It should be emphasized here again that the carrier lifetime can be shortened in areas where the defect layers 5 do not exist when they are located within 40 μm from nearby peak points. Thus, the carriers injected into or stored in the semiconductor substrate 1 in an off-state can be swiftly annihilated to shorten the time required for turning off the device when the distance separating any adjacent defect layers 5 does not exceed 80 μm.

The carriers injected into or stored in the defect layer substrate 1 are diffused randomly in an off-state because there is no electric field existing in that state and, therefore, the carriers located among the defect layers but not within them are captured and annihilated by the recombination centers in the nearby defect layers. In an on-state, on the other hand, an electric field appears in the semiconductor substrate 1 because of the voltage applied to the electrodes 3 and 6 and carriers move with respect to this electric field so that the carriers located among the defect layers but not within them are moved to reduce the probability with which they are respectively attracted toward the nearby defect layers and captured by the recombination centers.

Generally, when high resistance areas and low resistance areas are arranged in parallel between the electrodes, an electric current flows through the low resistance areas rather than through the high resistance areas. It will be noted that the semiconductor device according to this embodiment has both high resistance areas where defect layers are formed and low resistance areas where defect layers are not formed, which are arranged practically in parallel between the electrodes so that consequently an electric current flows through areas where defect layers 5 are not formed to reduce the probability with which the carriers participating in the electric current are captured by the recombination centers in the defect layers.

Thus, the above described semiconductor device according to this embodiment can shorten the time required for turning off by capturing carriers in an off-state and also the on-voltage by reducing the probability with which carriers are captured in an on-state as a result of forming defect layers 5 separated from one another.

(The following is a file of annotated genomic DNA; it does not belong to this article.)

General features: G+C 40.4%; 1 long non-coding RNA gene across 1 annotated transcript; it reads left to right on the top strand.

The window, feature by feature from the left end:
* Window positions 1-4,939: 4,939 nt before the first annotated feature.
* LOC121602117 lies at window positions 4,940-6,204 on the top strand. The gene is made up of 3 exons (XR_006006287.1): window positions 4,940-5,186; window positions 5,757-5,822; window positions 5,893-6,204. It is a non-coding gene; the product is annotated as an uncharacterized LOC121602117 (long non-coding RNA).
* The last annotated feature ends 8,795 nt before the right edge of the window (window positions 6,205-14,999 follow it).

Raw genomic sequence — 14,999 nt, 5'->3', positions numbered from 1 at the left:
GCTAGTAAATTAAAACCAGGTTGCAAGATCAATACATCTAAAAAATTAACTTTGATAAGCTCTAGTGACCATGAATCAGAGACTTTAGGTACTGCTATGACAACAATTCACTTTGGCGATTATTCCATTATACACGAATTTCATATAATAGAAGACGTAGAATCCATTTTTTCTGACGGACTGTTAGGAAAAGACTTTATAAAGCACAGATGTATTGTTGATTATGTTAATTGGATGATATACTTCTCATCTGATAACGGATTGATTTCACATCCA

Third Embodiment

Next, a third embodiment of a semiconductor device according to the present invention will be described by referring to FIG. 9.

Like the above described second embodiment, the semiconductor device according to this embodiment comprises an n-type semiconductor substrate 1, a p-type semiconductor layer 4 formed in part of the substrate 1, an electrode 3 connected to the p-type semiconductor layer 4 and an electrode 6 formed on the rear surface of the semiconductor substrate 1. While it also comprises defect layers 5 formed in the n-type semiconductor substrate 1 as in the case of the second embodiment, it is in fact divided into a plurality of defect layers that are arranged in different levels. For instance, a group of defect layers, or defect layers 5a, are arranged at a relatively low level, whereas another group of defect layers, or defect layers 5b, are arranged at a relatively high level, although both the defect layers 5a and the defect layers 5b do not entirely occupy respective planes but are formed only in part of the respective planes. The vertical distance d separating the level of the defect layers 5a and that of the defect layers 5b is between 10 μm and 80 μm.

Since the defect layers 5a are separated from the defect layers 5b by a distance not smaller than 50 μm in this embodiment, the on-voltage can be reduced for the reason same as the one described above by referring to the second embodiment. Similarly, since the distance separating the defect layers 5a and 5b is not greater than 80 μm, the carrier lifetime of the device and hence the time required for turning off the device can be shortened in an off-state.

In addition to the above pointed out advantages that are common to the second and third embodiments, the on-voltage of this embodiment can be further reduced by arranging the defect layers at levels that are effective to annihilate carriers in an off-state because the levels of the defect layers 5a and 5b can be appropriately selected.